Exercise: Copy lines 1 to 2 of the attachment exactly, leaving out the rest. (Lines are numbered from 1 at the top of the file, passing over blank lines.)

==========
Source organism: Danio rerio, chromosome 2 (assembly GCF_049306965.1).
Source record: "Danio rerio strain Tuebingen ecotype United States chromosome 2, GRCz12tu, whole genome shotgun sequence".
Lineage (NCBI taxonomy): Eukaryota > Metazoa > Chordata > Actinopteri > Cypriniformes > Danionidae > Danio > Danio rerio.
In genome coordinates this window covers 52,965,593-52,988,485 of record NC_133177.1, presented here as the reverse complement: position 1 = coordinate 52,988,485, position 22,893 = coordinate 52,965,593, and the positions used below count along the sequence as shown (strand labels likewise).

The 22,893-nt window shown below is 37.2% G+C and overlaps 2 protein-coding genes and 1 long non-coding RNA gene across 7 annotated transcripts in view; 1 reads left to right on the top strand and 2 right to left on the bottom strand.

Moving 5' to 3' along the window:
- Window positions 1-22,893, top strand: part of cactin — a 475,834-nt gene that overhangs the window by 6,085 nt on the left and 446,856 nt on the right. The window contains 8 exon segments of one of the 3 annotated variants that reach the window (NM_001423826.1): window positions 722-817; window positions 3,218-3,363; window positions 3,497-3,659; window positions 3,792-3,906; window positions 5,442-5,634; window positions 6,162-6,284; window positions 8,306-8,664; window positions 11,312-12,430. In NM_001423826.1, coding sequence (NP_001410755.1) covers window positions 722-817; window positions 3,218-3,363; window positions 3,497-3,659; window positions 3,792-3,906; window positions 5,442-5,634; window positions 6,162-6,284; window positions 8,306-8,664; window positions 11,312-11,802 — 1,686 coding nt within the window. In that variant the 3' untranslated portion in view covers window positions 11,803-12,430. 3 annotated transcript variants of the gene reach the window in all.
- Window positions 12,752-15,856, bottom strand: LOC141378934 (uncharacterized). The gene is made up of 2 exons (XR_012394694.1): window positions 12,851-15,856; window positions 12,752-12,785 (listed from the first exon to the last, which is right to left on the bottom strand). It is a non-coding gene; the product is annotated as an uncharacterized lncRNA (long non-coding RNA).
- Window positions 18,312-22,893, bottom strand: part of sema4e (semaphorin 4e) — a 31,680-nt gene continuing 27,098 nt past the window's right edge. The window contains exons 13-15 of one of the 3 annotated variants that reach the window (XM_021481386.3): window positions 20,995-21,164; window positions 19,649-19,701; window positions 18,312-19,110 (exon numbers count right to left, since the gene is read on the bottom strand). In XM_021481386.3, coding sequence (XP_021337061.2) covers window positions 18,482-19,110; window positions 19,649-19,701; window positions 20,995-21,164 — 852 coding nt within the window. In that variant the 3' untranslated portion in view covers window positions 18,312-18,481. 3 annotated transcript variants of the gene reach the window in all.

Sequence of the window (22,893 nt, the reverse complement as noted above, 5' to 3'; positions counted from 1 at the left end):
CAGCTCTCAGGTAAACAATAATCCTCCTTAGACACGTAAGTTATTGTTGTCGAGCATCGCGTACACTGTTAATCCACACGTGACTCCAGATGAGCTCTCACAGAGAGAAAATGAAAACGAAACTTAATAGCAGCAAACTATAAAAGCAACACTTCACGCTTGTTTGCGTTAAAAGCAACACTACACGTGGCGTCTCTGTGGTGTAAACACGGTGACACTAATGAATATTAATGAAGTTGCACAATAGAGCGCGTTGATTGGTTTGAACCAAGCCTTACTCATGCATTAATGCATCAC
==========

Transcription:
Source organism: Danio rerio, chromosome 2 (assembly GCF_049306965.1).
Source record: "Danio rerio strain Tuebingen ecotype United States chromosome 2, GRCz12tu, whole genome shotgun sequence".